Offering us an androgynous Katherine who is near Henry’s equal in terms of destiny, passion, integrit,y as well as duplicity and xenophobia, with the same hair-cut to boot, is inspired. It is hard to take your eyes off Heledd Gywnn. She prowls the stage with an air of aggressive disdain, coming on all Joan of Arc like, (she popped up a decade, and one play, later). You just know that marriage isn’t going to solve anything at the end.

I was also drawn to the performances of Joanne Howarth as the patient Chorus who at one point is moved to tears, Alice Barclay’s largely composed Exeter, Luke Grant’s York/Bourbon, Zachary Powell’s Nym/Orleans, David Osmond’s verbose Fluellen and Melody Brown’s seasoned Gower. The re-gendering here doesn’t shout out. It just works.

Matthew Graham’s contrasting lighting design and Giles Thomas’s martial though still unobtrusive sound design all contributed to this thoughtful interpretation and experienced movement director Lucy Cullingford, even with this thinned out cast, was at the top of here game. There are some astonishing tableaux in this production, though nothing feels consciously artful. Elizabeth Freestone and Lily Arnold took visual inspiration from the battlefield art of WWI, (go see the Aftermath exhibition on now at Tate Britain for some of the most striking). I can see that and it also reminds us just how after this corner of Northern France has been the host of carnage. (Aftermath at Tate Britain review ****).

For me this is a near perfect production, considered, insightful, innovative and genuinely relevant. The company is drilled to perfection and battle hardy and it looks and moves beautifully. Like I say at the top, it could just be that nobody does it better than Will, but there are many ways to skin the ambiguity of this particular dramatic cat, and it still needs an inspired creative team and cast to bring the verse to life. STF is taking the production on tour so if you are lucky enough to be anywhere near these venues on these dates I implore you to get tickets.

9-13 Oct – Stephen Joseph Theatre Scarborough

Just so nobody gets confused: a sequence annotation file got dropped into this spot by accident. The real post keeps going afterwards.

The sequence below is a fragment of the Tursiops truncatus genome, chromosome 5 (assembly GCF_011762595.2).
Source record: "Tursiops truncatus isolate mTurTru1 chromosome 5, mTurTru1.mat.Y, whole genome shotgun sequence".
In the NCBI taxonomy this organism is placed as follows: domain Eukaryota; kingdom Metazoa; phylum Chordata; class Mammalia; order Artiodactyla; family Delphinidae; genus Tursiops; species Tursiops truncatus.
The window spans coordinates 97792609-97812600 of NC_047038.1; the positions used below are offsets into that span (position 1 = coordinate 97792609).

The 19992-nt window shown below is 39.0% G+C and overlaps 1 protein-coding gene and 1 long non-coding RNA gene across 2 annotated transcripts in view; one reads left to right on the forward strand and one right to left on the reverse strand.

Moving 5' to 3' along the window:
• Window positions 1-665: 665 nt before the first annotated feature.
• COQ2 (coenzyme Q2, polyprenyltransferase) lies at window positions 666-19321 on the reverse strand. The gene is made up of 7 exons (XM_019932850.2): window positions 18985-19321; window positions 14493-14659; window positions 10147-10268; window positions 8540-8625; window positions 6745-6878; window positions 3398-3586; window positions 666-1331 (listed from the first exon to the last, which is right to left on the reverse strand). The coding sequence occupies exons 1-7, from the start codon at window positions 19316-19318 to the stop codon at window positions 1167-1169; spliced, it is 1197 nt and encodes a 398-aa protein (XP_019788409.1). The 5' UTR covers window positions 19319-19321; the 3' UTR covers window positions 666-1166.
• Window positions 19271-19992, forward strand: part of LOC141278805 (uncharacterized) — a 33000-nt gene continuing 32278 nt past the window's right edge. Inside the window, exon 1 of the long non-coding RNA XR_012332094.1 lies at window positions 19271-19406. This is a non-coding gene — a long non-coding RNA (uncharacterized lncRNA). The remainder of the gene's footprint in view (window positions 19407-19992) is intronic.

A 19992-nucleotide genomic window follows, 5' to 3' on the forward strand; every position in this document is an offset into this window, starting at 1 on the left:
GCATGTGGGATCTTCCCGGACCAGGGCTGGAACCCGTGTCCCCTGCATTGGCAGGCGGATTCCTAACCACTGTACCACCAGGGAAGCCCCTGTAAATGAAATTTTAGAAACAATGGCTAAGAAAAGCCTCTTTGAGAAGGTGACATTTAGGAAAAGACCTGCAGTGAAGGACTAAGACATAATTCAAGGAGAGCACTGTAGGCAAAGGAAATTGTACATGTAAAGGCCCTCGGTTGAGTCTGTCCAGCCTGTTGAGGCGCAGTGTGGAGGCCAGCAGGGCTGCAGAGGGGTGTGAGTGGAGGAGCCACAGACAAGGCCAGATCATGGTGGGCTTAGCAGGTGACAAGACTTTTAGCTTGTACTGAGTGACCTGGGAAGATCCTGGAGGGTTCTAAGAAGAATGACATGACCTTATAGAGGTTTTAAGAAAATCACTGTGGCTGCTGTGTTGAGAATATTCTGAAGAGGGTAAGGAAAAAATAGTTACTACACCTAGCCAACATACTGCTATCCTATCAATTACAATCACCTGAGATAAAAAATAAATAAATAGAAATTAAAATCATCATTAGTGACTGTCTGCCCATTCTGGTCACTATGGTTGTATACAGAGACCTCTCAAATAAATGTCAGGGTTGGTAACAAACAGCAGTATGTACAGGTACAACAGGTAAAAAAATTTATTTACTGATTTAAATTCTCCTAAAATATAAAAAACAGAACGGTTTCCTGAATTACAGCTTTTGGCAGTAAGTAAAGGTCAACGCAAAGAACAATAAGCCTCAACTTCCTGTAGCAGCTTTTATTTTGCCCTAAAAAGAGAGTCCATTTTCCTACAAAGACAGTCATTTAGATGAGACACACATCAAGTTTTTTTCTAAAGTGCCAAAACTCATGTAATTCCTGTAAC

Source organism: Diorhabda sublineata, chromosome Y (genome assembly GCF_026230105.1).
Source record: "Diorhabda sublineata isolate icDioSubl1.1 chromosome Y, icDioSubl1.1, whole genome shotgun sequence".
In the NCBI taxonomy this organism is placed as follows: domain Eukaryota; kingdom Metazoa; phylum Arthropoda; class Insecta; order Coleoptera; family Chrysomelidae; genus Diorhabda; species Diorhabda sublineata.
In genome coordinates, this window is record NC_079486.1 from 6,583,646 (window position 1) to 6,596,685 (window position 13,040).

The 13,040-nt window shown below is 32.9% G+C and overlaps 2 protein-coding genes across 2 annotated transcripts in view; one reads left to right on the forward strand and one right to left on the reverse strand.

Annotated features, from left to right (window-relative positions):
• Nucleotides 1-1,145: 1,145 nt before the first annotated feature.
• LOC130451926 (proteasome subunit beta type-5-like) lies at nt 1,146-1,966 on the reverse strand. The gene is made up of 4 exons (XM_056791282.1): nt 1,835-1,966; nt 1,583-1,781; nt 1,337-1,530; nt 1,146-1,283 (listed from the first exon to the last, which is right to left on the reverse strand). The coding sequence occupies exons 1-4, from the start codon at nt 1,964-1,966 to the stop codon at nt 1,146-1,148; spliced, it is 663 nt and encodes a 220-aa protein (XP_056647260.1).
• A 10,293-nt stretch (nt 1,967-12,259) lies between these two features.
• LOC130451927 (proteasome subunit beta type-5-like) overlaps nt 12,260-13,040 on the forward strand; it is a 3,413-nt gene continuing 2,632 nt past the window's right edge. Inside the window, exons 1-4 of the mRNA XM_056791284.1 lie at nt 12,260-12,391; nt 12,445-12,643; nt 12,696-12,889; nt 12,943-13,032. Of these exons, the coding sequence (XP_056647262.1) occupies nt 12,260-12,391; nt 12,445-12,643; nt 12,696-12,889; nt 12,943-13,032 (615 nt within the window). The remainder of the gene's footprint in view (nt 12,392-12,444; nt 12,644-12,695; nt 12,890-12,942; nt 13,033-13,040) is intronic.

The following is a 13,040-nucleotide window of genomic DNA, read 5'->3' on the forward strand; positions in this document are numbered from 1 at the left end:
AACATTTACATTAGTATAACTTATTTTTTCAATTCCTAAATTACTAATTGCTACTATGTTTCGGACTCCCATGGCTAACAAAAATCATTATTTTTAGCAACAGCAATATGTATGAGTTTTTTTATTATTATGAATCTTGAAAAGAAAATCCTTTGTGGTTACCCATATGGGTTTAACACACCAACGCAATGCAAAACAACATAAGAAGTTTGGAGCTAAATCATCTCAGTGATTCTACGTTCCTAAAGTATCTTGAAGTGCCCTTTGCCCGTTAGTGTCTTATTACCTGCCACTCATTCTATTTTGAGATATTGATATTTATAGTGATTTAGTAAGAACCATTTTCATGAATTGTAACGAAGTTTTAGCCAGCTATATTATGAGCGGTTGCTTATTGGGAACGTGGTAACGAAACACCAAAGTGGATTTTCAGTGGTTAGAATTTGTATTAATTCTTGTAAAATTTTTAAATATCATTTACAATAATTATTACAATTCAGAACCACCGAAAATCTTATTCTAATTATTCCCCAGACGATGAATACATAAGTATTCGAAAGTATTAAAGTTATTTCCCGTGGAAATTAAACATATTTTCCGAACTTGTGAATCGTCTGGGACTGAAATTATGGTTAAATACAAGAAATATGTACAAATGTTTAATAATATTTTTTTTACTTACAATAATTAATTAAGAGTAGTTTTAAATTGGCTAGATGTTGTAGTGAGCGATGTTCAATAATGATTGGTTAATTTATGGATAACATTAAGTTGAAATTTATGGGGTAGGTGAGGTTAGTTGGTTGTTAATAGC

16-20 Oct – Dukes Theatre, Lancaster
23-27 Oct – Malvern Theatres
30-3 Nov – Theatre Royal, Bury St Edmunds
6 -10 Nov – Exeter Northcott

The Two Noble Kinsman at the Globe Theatre review ****

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The Two Noble Kinsman

Globe Theatre, 12th June 2018

I am not too keen on the Globe. Actually that is putting it mildly. I really don’t like it. For the simple reason that it is so bloody uncomfortable. I know that is the point. Sam Wanamaker’s vision of a re-creation of Shakespeare’s original entertainment house would hardly work with plush seats and perfect sight-lines but it does’t stop my bum from numbing, my back from aching, my knees from cracking and my attention from being distracted by the shuffling of the even more unfortunate folk in the Yard and the roar of the planes overhead. Which means, however good the production, and however atmospheric the mood created, (and it certainly can be atmospheric), I am normally too unsettled to totally commit. My fault for being a fat, whingeing curmudgeon.

There are times though when I get tempted and this was one of them. I had never see “tragicomedy/romance/pastoral” The Two Noble Kinsmen before and the prospect of Barrie Rutter directing, and taking a scalpel to the preposterously over-written text, was just too inviting. I also reasoned, correctly, that it wouldn’t be packed to the rafters given this was not Shakespeare’s finest hour. TTNK was written in conjunction with John Fletcher, first performed in 1613/14 and first published in 1634, so it didn’t appear in Heminges and Condell’s First Folio. Probably because they didn’t have a decent text to hand and they didn’t deem it worthy given the co-authorship. Shame. Maybe then it wouldn’t get such a bad press, along wth Pericles, and maybe then we would also have a version of the lost Cardenio (based on the Don Quixote legend) to savour.

The mash up of Chaucer’s Kings Tale, via Greek tragedy, latin epic, English masque, and Italian romance is daft, no doubt about that, but no more so than some of Big Will’s other “comedies”. Well maybe not, but the tale of firm friends, Palamon, (who also appears briefly in Johnson’s Bartholomew Fair), and Arcite, fighting over the object of their affection, Emilia, really does have its moments. By this time Will S was no longer a sure-fire hit-maker and Fletcher may well have been drafted in to stop him going all Tempest-y introspective again. Fletcher’s contribution brings the knockabout comedy stemming from the infatuation of the (unnamed) Jailer’s daughter for Palamon and the Midsummer Night’s Dream style rustics entertainment. Indeed there is plenty that is lifted from the Dream, unsurprising given that was also inspired by A Knights Tale: the regal presence of Theseus and Hippolyta, lovers who have made less than ideal choices and another trip to that Athenian wood. Shakespeare’s verse had by now become quite knotty in parts so, in some way, the recognisable comedy makes it easier to digest and this is what Mr Rutter alights on as he sharpens up the text to the benefit of the plot.